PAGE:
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1 - 10 of 35 results for: STATS ; Currently searching spring courses. You can expand your search to include all quarters

STATS 32: Introduction to R for Undergraduates

This short course runs for weeks one through five of the quarter. It is recommended for undergraduate students who want to use R in the humanities or social sciences and for students who want to learn the basics of R programming. The goal of the short course is to familiarize students with R's tools for data analysis. Lectures will be interactive with a focus on learning by example, and assignments will be application-driven. No prior programming experience is needed. Topics covered include basic data structures, File I/O, data transformation and visualization, simple statistical tests, etc, and some useful packages in R. Prerequisite: undergraduate student. Priority given to non-engineering students. Laptops necessary for use in class.
Terms: Aut, Spr | Units: 1

STATS 60: Introduction to Statistical Methods: Precalculus (PSYCH 10, STATS 160)

Techniques for organizing data, computing, and interpreting measures of central tendency, variability, and association. Estimation, confidence intervals, tests of hypotheses, t-tests, correlation, and regression. Possible topics: analysis of variance and chi-square tests, computer statistical packages.
Terms: Aut, Win, Spr, Sum | Units: 5 | UG Reqs: GER:DB-Math, WAY-AQR, WAY-FR

STATS 100: Mathematics of Sports

This course will teach you how statistics and probability can be applied in sports, in order to evaluate team and individual performance, build optimal in-game strategies and ensure fairness between participants. Topics will include examples drawn from multiple sports such as basketball, baseball, soccer, football and tennis. The course is intended to focus on data-based applications, and will involve computations in R with real data sets via tutorial sessions and homework assignments. Prereqs: No statistical or programming background is assumed, but introductory courses, e.g, Stats 60,101 or 116, are recommended. A prior knowledge of Linear Algebra (e.g., Math 51) and basic probability is strongly recommended.
Terms: Spr | Units: 3 | UG Reqs: GER:DB-Math
Instructors: Seiler, B. (PI)

STATS 101: Data Science 101

https://statweb.stanford.edu/~tibs/stat101.html This course will provide a hands-on introduction to statistics and data science. Students will engage with the fundamental ideas in inferential and computational thinking. Each week, we will explore a core topic comprising three lectures and two labs (a module), in which students will manipulate real-world data and learn about statistical and computational tools. Students will engage in statistical computing and visualization with current data analytic software (Jupyter, R). The objectives of this course are to have students (1) be able to connect data to underlying phenomena and to think critically about conclusions drawn from data analysis, and (2) be knowledgeable about programming abstractions so that they can later design their own computational inferential procedures. No programming or statistical background is assumed. Freshmen and sophomores interested in data science, computing and statistics are encouraged to attend. Open to graduates as well.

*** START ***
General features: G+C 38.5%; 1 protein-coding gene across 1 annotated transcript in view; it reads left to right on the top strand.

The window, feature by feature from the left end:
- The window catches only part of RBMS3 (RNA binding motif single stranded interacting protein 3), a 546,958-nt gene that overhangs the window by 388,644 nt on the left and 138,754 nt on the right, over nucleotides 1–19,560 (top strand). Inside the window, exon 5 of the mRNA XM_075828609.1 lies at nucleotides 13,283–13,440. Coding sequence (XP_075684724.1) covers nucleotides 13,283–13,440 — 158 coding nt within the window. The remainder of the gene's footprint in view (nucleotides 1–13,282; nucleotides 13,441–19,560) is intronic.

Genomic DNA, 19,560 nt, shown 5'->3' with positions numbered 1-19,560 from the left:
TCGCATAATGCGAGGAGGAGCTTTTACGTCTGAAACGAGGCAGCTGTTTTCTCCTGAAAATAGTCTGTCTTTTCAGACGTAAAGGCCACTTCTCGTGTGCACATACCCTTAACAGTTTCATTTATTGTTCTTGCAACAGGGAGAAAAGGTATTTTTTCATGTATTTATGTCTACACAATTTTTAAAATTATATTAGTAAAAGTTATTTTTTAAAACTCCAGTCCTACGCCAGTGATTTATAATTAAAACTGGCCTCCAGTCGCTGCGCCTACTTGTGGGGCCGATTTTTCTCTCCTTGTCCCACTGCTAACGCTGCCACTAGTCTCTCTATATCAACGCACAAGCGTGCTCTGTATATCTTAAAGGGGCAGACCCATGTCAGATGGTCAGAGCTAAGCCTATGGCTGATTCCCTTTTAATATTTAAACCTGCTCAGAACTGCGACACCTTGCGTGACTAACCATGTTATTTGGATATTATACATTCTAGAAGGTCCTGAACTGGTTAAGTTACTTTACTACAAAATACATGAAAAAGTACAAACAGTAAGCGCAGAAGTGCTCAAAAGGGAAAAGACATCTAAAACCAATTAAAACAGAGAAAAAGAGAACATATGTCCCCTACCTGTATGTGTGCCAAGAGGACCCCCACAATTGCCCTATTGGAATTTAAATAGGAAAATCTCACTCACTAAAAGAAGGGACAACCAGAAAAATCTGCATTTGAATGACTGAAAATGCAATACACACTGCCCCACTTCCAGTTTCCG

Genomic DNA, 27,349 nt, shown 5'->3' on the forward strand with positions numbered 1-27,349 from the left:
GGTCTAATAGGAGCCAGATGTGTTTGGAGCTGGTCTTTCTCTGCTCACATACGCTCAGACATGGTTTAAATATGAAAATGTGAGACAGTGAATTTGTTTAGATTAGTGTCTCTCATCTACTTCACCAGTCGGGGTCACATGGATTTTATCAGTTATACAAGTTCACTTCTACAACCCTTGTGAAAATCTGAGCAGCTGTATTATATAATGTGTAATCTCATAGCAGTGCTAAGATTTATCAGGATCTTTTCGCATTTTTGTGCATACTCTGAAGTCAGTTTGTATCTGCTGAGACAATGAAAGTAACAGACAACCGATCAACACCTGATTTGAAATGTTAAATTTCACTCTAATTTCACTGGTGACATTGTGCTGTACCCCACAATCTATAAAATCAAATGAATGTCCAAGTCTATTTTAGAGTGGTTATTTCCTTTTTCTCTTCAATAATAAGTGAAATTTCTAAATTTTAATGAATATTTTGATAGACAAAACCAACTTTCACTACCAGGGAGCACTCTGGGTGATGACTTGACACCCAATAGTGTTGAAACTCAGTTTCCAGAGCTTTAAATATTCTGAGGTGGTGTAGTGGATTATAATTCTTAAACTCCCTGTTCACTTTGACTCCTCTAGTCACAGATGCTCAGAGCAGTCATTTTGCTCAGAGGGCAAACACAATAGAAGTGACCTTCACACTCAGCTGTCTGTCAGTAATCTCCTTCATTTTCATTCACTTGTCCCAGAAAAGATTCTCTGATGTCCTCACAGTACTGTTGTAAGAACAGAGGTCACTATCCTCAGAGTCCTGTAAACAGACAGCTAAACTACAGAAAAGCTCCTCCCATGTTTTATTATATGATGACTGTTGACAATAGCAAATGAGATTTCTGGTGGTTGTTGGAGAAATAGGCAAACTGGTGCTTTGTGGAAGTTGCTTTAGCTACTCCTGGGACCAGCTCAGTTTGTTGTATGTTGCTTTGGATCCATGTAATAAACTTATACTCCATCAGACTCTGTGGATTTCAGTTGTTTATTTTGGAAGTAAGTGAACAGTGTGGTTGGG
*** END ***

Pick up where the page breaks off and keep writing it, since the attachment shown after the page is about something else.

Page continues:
Terms: Aut, Spr | Units: 5 | UG Reqs: GER: DB-NatSci, WAY-AQR

STATS 116: Theory of Probability

Probability spaces as models for phenomena with statistical regularity. Discrete spaces (binomial, hypergeometric, Poisson). Continuous spaces (normal, exponential) and densities. Random variables, expectation, independence, conditional probability. Introduction to the laws of large numbers and central limit theorem. Prerequisites: MATH 52 and familiarity with infinite series, or equivalent.
Terms: Aut, Spr, Sum | Units: 4 | UG Reqs: GER:DB-Math, WAY-AQR, WAY-FR

STATS 160: Introduction to Statistical Methods: Precalculus (PSYCH 10, STATS 60)

Techniques for organizing data, computing, and interpreting measures of central tendency, variability, and association. Estimation, confidence intervals, tests of hypotheses, t-tests, correlation, and regression. Possible topics: analysis of variance and chi-square tests, computer statistical packages.
Terms: Aut, Win, Spr, Sum | Units: 5

STATS 195: Introduction to R (CME 195)

This short course runs for four weeks and is offered in fall and spring. It is recommended for students who want to use R in statistics, science or engineering courses, and for students who want to learn the basics of data science with R. The goal of the short course is to familiarize students with some of the most important R tools for data analysis. Lectures will focus on learning by example and assignments will be application-driven. No prior programming experience is assumed.
Terms: Spr | Units: 1
Instructors: Sesia, M. (PI)

STATS 196A: Multilevel Modeling Using R (EDUC 401D)

See http://rogosateaching.com/stat196/ . Multilevel data analysis examples using R. Topics include: two-level nested data, growth curve modeling, generalized linear models for counts and categorical data, nonlinear models, three-level analyses. Class meets April 8, April 15, April 22, April 29, May 13.
Terms: Spr | Units: 1
Instructors: Rogosa, D. (PI)

STATS 199: Independent Study

For undergraduates.
Terms: Aut, Win, Spr, Sum | Units: 1-15 | Repeatable for credit

STATS 204: Sampling

How best to take data and where to sample it. Examples include surveys and sampling from data warehouses. Emphasis is on methods for finite populations. Topics: simple random sampling, stratified sampling, cluster sampling, ratio and regression estimators, two stage sampling.
Terms: Spr | Units: 3
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